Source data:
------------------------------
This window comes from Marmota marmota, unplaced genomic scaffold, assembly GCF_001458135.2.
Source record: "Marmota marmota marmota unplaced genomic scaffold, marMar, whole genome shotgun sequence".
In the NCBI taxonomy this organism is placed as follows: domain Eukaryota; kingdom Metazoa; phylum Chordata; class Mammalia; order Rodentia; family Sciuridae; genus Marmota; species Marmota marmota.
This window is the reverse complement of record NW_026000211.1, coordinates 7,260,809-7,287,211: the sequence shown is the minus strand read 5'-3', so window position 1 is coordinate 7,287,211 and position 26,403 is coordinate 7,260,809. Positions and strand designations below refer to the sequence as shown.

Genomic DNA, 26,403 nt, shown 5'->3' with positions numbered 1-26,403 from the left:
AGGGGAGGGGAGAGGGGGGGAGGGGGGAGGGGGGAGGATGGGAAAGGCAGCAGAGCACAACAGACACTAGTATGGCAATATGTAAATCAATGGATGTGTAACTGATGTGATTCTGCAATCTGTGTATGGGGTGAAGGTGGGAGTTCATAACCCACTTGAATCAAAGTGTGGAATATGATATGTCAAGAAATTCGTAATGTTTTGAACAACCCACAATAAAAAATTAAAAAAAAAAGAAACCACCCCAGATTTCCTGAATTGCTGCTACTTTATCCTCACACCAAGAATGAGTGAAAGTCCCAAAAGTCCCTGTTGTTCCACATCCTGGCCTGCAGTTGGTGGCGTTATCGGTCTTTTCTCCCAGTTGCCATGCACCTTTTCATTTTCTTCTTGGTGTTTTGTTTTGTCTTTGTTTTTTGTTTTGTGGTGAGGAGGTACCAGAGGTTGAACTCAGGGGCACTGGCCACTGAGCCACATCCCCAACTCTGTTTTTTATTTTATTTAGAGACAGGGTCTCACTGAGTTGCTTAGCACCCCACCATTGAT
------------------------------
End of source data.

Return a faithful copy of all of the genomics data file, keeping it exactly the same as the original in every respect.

This window comes from Marmota marmota, unplaced genomic scaffold, assembly GCF_001458135.2.
Source record: "Marmota marmota marmota unplaced genomic scaffold, marMar, whole genome shotgun sequence".
In the NCBI taxonomy this organism is placed as follows: domain Eukaryota; kingdom Metazoa; phylum Chordata; class Mammalia; order Rodentia; family Sciuridae; genus Marmota; species Marmota marmota.
This window is the reverse complement of record NW_026000211.1, coordinates 7,260,809-7,287,211: the sequence shown is the minus strand read 5'-3', so window position 1 is coordinate 7,287,211 and position 26,403 is coordinate 7,260,809. Positions and strand designations below refer to the sequence as shown.

Genomic DNA, 26,403 nt, shown 5'->3' with positions numbered 1-26,403 from the left:
AGGGGAGGGGAGAGGGGGGGAGGGGGGAGGGGGGAGGATGGGAAAGGCAGCAGAGCACAACAGACACTAGTATGGCAATATGTAAATCAATGGATGTGTAACTGATGTGATTCTGCAATCTGTGTATGGGGTGAAGGTGGGAGTTCATAACCCACTTGAATCAAAGTGTGGAATATGATATGTCAAGAAATTCGTAATGTTTTGAACAACCCACAATAAAAAATTAAAAAAAAAAGAAACCACCCCAGATTTCCTGAATTGCTGCTACTTTATCCTCACACCAAGAATGAGTGAAAGTCCCAAAAGTCCCTGTTGTTCCACATCCTGGCCTGCAGTTGGTGGCGTTATCGGTCTTTTCTCCCAGTTGCCATGCACCTTTTCATTTTCTTCTTGGTGTTTTGTTTTGTCTTTGTTTTTTGTTTTGTGGTGAGGAGGTACCAGAGGTTGAACTCAGGGGCACTGGCCACTGAGCCACATCCCCAACTCTGTTTTTTATTTTATTTAGAGACAGGGTCTCACTGAGTTGCTTAGCACCCCACCATTGAT